Yes we know Christmas was two weeks ago. But given all of the 100 year retrospectives on the famous First World War "Christmas Truce"of 1914 we thought our readers should know that in actuality the Christmas period was for many First World War Western Front combatants hardly as peaceful as the mainstream media would lead one to believe.
By Bryan J. Dickerson*
For many British and German soldiers, Christmas 1914 was a time to temporarily halt the incessant killing of the First World War.
It is the end of an era. The final living WWI veteran, the British Royal Air Force (RAF) waitress Florence Green, passed away at age 110. Green served in the RAF for the war's final two months in 1918, having joined at the age of 17.
Though WWI is often overshadowed by WWII it is important to remember the tremendous impact the First World War had on modern history.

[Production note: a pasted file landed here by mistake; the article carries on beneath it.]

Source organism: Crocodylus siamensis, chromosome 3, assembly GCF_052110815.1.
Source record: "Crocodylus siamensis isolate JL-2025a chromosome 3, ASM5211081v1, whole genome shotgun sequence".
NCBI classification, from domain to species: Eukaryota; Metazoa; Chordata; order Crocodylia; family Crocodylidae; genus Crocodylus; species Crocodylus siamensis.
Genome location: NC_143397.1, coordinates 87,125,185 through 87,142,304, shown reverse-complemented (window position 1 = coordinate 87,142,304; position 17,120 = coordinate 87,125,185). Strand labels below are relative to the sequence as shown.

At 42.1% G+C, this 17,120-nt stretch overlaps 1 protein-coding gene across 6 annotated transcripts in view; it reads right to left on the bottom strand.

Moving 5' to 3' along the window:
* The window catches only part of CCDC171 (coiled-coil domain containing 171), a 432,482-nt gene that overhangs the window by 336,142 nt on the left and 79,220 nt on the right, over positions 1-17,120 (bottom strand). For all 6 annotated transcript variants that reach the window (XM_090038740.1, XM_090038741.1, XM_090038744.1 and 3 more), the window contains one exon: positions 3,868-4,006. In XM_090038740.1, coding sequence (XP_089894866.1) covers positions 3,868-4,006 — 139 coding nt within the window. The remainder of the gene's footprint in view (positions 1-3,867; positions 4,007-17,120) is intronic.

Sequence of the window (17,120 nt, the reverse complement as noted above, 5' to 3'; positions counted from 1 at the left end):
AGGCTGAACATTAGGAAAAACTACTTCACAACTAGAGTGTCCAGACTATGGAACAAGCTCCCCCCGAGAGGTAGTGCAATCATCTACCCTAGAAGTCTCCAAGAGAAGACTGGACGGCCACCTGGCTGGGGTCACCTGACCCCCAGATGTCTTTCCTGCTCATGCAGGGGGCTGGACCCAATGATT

On May 13, 1938 an Act of Congress established Armistice Day as a national holiday, following up on President Woodrow Wilson's November 11, 1919 proclamation of the first Armistice Day honoring American veterans who fought in WWI. Though WWI did not formally end until the Treay of Versailles was signed on June 28, 1919; in the US, Armistice Day, with the armistice marking the temporary end of combat on November 11, 1918, is widely regarded as the end of the First World War.
In April of 1915 soldiers from the British Army and Commonwealth, including the Australia-New Zealand Army Corps, and French Army and Empire, landed on the Gallipoli penninsula in an effort to open the route to Russia and seize Constantinople. There they faced Turkish troops from the Ottoman Empire in a brutal campaign fought in rugged terrain featuring extensive trench systems separated at certain points by as few as 10 to 20 yards. An ongoing archaeological survey has uncovered not only artificacts from ths First World War battle, but also has led to a greater understanding of how the men